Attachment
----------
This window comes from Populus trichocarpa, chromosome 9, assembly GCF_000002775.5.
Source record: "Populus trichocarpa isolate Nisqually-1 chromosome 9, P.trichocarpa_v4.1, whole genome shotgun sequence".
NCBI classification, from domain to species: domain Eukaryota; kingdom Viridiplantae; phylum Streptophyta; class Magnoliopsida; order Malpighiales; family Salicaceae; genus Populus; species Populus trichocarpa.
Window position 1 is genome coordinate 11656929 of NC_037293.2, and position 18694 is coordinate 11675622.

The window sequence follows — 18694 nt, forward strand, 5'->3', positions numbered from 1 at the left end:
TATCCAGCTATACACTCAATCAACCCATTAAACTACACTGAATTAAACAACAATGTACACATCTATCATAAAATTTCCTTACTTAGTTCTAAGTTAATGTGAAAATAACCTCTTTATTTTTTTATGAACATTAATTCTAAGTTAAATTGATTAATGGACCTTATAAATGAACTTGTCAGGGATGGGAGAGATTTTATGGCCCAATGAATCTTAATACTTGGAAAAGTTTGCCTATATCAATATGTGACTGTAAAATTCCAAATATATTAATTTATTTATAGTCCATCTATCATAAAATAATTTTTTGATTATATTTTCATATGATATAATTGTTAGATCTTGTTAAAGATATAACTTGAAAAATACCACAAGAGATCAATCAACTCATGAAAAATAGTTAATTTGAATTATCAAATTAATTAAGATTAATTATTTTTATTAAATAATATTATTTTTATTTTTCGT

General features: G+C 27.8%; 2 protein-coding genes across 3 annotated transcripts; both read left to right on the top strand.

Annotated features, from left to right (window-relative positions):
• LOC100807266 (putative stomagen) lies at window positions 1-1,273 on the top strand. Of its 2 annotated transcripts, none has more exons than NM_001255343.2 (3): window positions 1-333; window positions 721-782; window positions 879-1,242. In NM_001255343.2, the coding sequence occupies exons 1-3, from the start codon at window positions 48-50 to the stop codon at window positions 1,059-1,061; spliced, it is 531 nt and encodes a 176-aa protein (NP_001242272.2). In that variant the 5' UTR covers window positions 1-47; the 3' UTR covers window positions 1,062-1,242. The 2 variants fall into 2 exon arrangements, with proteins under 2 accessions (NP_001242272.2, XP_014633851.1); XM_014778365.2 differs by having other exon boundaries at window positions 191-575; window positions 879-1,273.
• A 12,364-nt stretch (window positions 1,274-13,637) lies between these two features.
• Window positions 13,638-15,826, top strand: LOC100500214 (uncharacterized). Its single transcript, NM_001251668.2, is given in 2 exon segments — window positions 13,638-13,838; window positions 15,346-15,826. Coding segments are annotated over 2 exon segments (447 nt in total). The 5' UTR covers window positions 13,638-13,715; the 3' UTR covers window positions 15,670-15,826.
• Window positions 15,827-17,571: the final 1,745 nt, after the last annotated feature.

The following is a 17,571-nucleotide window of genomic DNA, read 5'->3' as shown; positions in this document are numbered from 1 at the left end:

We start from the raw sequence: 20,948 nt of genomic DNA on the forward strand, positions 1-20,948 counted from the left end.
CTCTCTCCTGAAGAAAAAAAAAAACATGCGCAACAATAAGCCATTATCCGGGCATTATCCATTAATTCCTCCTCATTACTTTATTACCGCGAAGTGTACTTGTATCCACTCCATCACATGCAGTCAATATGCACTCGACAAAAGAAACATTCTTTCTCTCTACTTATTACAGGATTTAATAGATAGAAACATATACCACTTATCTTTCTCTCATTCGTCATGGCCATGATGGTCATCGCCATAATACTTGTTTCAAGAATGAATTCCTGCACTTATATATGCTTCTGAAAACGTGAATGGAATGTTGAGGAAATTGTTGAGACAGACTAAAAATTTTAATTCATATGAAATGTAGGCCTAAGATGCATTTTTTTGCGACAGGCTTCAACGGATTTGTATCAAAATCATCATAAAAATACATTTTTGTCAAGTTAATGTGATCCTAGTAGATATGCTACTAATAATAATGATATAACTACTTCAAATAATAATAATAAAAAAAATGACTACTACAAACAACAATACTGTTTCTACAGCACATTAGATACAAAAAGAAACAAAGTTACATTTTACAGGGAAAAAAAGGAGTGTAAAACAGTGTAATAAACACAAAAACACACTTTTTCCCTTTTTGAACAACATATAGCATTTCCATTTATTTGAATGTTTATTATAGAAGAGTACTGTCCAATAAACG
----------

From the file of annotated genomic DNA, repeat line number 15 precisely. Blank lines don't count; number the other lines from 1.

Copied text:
CTCTCTCCTGAAGAAAAAAAAAAACATGCGCAACAATAAGCCATTATCCGGGCATTATCCATTAATTCCTCCTCATTACTTTATTACCGCGAAGTGTACTTGTATCCACTCCATCACATGCAGTCAATATGCACTCGACAAAAGAAACATTCTTTCTCTCTACTTATTACAGGATTTAATAGATAGAAACATATACCACTTATCTTTCTCTCATTCGTCATGGCCATGATGGTCATCGCCATAATACTTGTTTCAAGAATGAATTCCTGCACTTATATATGCTTCTGAAAACGTGAATGGAATGTTGAGGAAATTGTTGAGACAGACTAAAAATTTTAATTCATATGAAATGTAGGCCTAAGATGCATTTTTTTGCGACAGGCTTCAACGGATTTGTATCAAAATCATCATAAAAATACATTTTTGTCAAGTTAATGTGATCCTAGTAGATATGCTACTAATAATAATGATATAACTACTTCAAATAATAATAATAAAAAAAATGACTACTACAAACAACAATACTGTTTCTACAGCACATTAGATACAAAAAGAAACAAAGTTACATTTTACAGGGAAAAAAAGGAGTGTAAAACAGTGTAATAAACACAAAAACACACTTTTTCCCTTTTTGAACAACATATAGCATTTCCATTTATTTGAATGTTTATTATAGAAGAGTACTGTCCAATAAACG